Little Island’s reputation has long preceded it. Announced in 2014 with visualizations of a seemingly fantastical folly, the Hudson River’s new Pier 55 was almost immediately wrapped up in controversy over its funding by billionaire Barry Diller. Later, as the structure began to mushroom from the water during its more than five years of construction — 132 concrete piles showing off their faceted tulip heads — another marvel by London’s Heatherwick Studio was polarizing New Yorkers. The Vessel, which now faces an uncertain fate, became an emblem of the massive Hudson Yards development and the ongoing privatization of the city’s public domain.
While Little Island has also garnered its admirers and detractors, it’s an undeniable and staggering feat of engineering. It celebrates the structural and aesthetic capacity of the humble pier pile, historically hewn from wood, by turning it into the main attraction. Some of the prefab columns were driven down into rock as deep as 61 metres below the water.
“The engineering and the architecture are symbiotic — everything you see is structurally critical to hold the pier,” says Mat Cash, partner and group leader at Heatherwick Studio. “Interestingly, we were most nervous about the end piles, which are the tallest,” he explains. “But what actually happens is that they give their load to the next pile down, and then those ones give their load to the next. All of the stress is transferred to the very heart of the pier, where the shortest ones are.”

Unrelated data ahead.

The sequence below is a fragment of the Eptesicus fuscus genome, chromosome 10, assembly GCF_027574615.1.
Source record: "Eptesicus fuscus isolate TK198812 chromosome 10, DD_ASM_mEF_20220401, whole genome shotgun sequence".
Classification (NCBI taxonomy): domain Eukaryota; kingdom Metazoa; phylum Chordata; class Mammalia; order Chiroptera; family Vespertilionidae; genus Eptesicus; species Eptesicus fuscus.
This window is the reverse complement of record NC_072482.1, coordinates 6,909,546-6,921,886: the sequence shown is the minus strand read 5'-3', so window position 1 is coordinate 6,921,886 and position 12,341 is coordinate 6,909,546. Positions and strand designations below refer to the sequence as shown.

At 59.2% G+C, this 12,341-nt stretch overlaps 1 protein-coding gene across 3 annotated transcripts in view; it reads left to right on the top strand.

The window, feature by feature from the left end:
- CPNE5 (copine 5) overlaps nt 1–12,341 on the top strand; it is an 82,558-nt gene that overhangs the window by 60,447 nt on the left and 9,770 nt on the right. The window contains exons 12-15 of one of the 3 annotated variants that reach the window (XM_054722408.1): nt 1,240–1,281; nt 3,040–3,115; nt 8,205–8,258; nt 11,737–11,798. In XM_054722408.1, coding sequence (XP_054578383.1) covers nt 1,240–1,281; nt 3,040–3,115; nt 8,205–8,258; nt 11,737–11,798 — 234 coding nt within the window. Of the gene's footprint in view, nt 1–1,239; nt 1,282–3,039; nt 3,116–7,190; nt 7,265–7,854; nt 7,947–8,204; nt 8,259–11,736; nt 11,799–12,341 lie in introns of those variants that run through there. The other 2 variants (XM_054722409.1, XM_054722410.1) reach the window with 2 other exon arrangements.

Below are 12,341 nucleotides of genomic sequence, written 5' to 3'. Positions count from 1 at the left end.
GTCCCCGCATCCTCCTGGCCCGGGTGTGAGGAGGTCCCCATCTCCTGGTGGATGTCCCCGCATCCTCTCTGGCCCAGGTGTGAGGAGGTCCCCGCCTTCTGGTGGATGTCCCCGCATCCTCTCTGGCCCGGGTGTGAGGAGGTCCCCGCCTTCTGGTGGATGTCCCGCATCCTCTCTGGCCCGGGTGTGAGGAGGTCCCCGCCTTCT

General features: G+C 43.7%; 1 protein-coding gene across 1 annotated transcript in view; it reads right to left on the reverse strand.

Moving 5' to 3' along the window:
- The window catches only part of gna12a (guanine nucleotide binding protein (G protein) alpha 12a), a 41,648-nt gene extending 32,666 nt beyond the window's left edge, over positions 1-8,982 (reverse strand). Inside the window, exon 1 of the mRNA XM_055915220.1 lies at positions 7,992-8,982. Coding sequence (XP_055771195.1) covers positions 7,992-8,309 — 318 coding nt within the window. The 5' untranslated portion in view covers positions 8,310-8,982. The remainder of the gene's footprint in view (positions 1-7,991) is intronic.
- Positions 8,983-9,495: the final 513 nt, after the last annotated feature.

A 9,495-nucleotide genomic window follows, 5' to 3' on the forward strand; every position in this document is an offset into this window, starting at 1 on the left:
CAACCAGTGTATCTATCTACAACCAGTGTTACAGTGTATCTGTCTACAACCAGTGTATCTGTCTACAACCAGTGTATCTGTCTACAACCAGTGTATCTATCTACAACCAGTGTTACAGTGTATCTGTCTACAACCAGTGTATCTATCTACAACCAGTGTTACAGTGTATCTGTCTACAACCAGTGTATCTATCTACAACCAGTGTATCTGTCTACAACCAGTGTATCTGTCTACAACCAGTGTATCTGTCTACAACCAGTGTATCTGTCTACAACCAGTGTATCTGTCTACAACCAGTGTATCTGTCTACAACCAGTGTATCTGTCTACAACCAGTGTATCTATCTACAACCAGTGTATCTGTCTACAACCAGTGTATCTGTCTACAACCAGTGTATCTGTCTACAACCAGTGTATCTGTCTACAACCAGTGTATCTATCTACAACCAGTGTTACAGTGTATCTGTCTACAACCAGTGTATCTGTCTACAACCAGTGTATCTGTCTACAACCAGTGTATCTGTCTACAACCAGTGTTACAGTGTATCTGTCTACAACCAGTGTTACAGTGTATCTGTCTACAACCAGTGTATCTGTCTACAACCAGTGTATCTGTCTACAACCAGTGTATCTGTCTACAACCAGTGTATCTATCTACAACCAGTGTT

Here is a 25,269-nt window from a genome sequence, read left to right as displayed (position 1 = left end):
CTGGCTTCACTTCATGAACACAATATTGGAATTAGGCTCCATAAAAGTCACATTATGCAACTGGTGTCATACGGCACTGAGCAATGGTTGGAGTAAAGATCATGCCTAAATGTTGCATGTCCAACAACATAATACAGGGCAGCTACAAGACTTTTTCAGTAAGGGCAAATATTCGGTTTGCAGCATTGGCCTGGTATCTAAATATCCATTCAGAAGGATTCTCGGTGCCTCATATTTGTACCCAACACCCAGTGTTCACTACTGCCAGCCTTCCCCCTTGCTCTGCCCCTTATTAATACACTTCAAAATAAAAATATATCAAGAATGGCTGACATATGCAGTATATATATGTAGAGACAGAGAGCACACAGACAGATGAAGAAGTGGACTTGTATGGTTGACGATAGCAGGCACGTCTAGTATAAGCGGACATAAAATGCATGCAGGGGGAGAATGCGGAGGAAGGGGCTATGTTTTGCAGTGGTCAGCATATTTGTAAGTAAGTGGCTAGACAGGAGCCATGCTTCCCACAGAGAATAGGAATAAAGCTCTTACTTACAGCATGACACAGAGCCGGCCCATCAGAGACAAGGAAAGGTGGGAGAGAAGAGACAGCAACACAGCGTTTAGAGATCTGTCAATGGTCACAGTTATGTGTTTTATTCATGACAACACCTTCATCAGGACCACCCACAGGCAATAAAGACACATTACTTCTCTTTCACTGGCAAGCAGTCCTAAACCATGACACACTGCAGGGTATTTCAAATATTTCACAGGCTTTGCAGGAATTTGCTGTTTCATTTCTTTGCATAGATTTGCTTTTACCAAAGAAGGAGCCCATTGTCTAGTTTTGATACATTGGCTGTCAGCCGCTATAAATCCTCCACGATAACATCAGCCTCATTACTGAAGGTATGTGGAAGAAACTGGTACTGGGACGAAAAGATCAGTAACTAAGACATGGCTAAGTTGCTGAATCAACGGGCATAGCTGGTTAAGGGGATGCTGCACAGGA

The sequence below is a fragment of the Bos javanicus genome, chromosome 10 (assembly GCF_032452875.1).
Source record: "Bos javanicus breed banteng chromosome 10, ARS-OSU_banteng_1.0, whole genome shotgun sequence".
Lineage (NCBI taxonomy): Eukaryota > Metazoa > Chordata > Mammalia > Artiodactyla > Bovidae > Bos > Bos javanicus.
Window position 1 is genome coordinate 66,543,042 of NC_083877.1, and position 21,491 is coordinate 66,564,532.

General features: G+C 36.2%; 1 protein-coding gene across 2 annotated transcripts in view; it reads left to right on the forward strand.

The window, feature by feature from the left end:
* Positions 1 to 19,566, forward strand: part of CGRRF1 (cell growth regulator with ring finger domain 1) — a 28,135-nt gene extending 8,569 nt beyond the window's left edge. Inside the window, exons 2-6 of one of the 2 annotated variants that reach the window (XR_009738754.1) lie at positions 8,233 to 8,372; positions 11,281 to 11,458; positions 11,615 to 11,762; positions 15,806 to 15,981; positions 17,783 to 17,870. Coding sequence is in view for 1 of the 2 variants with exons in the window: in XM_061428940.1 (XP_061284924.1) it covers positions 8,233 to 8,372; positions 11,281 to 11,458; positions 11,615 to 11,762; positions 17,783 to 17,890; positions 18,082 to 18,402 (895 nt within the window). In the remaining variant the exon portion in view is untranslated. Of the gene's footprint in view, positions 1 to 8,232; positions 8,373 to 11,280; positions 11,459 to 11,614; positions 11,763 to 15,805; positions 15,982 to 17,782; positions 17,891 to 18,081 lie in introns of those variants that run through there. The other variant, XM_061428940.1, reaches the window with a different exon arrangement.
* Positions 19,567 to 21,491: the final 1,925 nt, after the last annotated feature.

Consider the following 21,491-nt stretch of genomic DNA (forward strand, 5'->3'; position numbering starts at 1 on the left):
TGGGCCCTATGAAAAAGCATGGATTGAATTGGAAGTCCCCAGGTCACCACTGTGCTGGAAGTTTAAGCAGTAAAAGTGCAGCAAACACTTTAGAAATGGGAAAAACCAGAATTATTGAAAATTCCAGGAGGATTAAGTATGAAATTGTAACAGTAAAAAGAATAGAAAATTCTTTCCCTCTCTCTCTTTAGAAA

The varying heights of the piles, which support between 250 and 350 tonnes, are what give Little Island its most alluring character on the ground and from above: an undulating topography that resembles a magic carpet unfurled in mid-air. The landscape’s dips and crests allow more natural light onto the surface of the water, which nurtures existing plant species and fish, and provide hidden nooks and crannies above, making the 11,000-square-metre plot feel more spatially complex.
Around a series of winding paths, parks and venues — including boulder scrambles, verdant hills and a 700-seat amphitheatre — landscape architect Signe Nielsen of MNLA has curated a lush assortment of trees, shrubs, grasses and perennials. Another notable achievement: Engineering firm Arup allowed for the perfectly calibrated position of plantings by providing weight limits for each six-metre-diameter “pot.”
As a public space, Little Island follows in the footsteps of the High Line. It wrests more area for the inhabitants of one of the world’s densest cities and is sure to be a delight for tourists. But is it disconnected from actual New Yorkers? If the design is perfectly controlled, remaining faithful to those first renderings, the experience is just as preordained: No dogs, bikes or scooters are allowed (exceptions are made for canines assisting patrons, as well as for other mobility aids), and a reservation is required for entry afternoon, and entrance and egress routes are via two walkways.
Still, like the High Line — without which much of what is being built on Manhattan’s West Side might never have been realized (including Lantern House, another recently finished Heatherwick project) — Little Island has charms that even locals will perhaps warm to with time. “For me, the success of the pier is judged by the public’s use, how they engage with it and how they view it,” Cash adds. “We’ll need to look at that in the years to come to ask: Is it well-loved? Is it used? Have people enjoyed their time there? Has it given them a retreat from the city? If the answer is yes, that’s all we — as a design studio — can look to achieve.”
Thomas Heatherwick’s new public park is a staggering technical feat. Will it be a longterm success?